Does migration harm developing countries? Professor Paul Collier is interviewed by the Guardianread more...»
Almost one in five people worldwide paid bribes to education services last year, according to Transparency International’s 2013 Global Corruption Barometer. In the world’s poorest countries the number rises to one in three.
These shocking figures feature in their report into global education, and an excellent item on the BBC website highlights some of the key findings, with analysis of how they impact on potential for development. For example, in parts of sub-Saharan Africa and Asia the corruption might take the form of requiring parents to pay a fee for a school place that should be free. In Eastern Europe, it might be paying to gain an advantage in university admissions.
"Leakages" in the funding of schools in Kenya had the equivalent value of losing more than 11 million text books, says the report. A study of 180 schools in Tanzania showed that more than a third of intended funds had failed to reach the school. The list of examples goes on, and the BBC item gives some analysis of the effect, raising the cost of education and lowering the quality of human capital.
Students learning about growth and development issues can often state that 'corruption' constrains development, but struggle to give clear evidence of exactly how it does so. Studying this report would really help them to give that evidence, and also to understand some of the difficulties faced by students in other countries.
Workers in Peru say they are suffering because of competition from cheaper imports. Chinese imports are stifling what was one of the largest clothing manufacturers in South America and a free trade agreement could make matters worse. A short video clip on this issue/read more...»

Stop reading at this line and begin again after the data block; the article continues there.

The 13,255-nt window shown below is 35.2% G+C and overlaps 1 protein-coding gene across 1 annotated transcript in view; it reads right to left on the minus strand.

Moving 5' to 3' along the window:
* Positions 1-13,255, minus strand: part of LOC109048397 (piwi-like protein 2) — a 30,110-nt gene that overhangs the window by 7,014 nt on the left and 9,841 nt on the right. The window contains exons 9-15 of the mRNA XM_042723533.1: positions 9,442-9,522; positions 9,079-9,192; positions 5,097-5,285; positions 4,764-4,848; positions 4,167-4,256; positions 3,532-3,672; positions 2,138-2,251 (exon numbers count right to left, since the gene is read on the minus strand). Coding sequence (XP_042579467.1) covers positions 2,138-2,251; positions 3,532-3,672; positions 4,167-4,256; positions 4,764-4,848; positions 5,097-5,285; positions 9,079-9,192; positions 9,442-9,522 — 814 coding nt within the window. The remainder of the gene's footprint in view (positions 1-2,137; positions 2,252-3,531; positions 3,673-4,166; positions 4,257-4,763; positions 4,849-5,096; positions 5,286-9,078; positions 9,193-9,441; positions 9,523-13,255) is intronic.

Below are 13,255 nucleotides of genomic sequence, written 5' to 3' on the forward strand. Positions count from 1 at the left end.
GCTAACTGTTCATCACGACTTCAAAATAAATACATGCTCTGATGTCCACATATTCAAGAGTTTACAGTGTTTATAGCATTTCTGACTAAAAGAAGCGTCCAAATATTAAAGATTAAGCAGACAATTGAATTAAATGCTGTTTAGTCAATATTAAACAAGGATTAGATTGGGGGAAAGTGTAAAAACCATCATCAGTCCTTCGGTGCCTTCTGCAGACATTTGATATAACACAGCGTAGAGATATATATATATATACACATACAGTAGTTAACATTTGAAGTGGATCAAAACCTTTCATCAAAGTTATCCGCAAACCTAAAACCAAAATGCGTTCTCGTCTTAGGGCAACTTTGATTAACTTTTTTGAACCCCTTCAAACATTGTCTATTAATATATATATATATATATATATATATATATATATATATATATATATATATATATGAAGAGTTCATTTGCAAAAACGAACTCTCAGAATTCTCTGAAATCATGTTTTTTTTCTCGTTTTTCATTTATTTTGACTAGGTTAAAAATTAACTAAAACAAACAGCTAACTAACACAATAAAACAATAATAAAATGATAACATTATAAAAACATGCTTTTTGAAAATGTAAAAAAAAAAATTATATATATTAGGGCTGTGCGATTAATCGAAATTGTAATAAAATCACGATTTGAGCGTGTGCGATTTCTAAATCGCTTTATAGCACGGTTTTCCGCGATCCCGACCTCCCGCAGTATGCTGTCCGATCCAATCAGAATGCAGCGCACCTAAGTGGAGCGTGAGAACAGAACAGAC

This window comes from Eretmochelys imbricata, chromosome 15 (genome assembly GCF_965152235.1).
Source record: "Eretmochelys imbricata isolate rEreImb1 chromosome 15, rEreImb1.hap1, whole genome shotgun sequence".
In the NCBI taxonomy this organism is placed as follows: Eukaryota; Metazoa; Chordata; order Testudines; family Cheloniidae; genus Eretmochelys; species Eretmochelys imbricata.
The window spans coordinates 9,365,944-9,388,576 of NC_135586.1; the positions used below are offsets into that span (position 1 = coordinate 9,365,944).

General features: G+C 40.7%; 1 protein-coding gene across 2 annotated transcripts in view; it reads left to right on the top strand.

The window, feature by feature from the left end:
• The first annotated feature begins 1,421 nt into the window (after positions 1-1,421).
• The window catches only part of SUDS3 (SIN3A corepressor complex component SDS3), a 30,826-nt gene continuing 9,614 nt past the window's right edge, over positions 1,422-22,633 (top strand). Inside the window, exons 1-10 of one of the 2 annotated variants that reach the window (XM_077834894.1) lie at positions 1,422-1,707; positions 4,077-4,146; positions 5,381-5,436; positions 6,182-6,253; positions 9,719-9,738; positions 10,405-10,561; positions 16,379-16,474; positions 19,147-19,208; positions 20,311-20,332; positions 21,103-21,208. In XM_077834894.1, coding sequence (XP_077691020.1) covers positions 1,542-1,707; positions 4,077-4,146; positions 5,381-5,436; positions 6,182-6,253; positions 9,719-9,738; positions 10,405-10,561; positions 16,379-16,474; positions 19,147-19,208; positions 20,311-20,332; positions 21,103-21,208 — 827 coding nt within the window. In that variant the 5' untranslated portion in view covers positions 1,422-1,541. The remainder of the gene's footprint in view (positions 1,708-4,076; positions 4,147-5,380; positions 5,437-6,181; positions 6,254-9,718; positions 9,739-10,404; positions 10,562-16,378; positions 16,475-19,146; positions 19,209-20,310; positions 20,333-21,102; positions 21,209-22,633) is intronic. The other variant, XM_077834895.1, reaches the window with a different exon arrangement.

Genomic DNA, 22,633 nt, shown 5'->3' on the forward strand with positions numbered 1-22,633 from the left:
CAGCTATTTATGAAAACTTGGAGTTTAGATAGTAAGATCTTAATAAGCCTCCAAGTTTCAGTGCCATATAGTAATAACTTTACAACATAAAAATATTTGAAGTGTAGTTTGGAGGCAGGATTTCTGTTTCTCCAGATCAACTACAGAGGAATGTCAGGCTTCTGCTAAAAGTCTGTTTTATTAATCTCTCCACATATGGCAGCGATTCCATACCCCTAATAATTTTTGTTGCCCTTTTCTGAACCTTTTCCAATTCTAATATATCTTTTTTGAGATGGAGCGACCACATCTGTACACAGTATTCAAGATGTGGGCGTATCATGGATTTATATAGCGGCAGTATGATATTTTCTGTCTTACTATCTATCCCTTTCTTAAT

Here is a familiar tale - sharply falling world coffee prices are causing the terms of trade to drop and threatening the commercial viability of coffee production among many of Indonesia's small scale coffee farmers. Can stronger marketing and investment in processing help these farmers move up the value chain?
The price of coffee in Indonesia has dropped to a third of the price from one year ago, due to an oversupply of it in the world's market. This has caused many coffee farmers in Indonesia to stop growing coffee and switch to other plants, such as oranges.read more...»
Here is an updated presentation on aspects of the natural resource trap or natural resource curse issue facing low (and also high) income countriesread more...»
A revision presentation on aspects of the links between investment and economic growth. Plus some slides on the causes of the so-called Middle Income Trapread more...»
A deeply troubling report is featured here in the Guardian. Qatar, one of the richest countries on the planet, will be hosting the World Cup in 2022. But much of the Gulf state's expansion is being built by some of the poorest migrant workers in the world. In the worst cases, employees are not being paid and work in conditions of forced labour. Thousands of workers from Nepal are trapped in jobs and wages very different to what they were promised.read more...»
Here are some video resources on Shanghai's new tree trade zone. The Financial Times reports that "The Chinese government has declared that it wants to use the zone – a small 28 sq km sliver of Shanghai – as a test bed for policies from interest rate liberalisation to capital account opening - There are no residents in the zone – only offices, factories and hotels" There is much debate about whether the creation of a new free trade zone will bring about greater digital freedom in China - allowing for example, freer access to social networks such as Facebook and Twitterread more...»
More than half of U.S.-based manufacturing executives at companies with sales greater than $1 billion are planning to bring back production to the U.S. from China or are actively considering it, according to a new survey by The Boston Consulting Group.
The share of executives who are planning to "onshore" or “reshore” or are considering it rose to 54 percent, compared with 37 percent of executives who responded to a similar BCG survey in February 2012.read more...»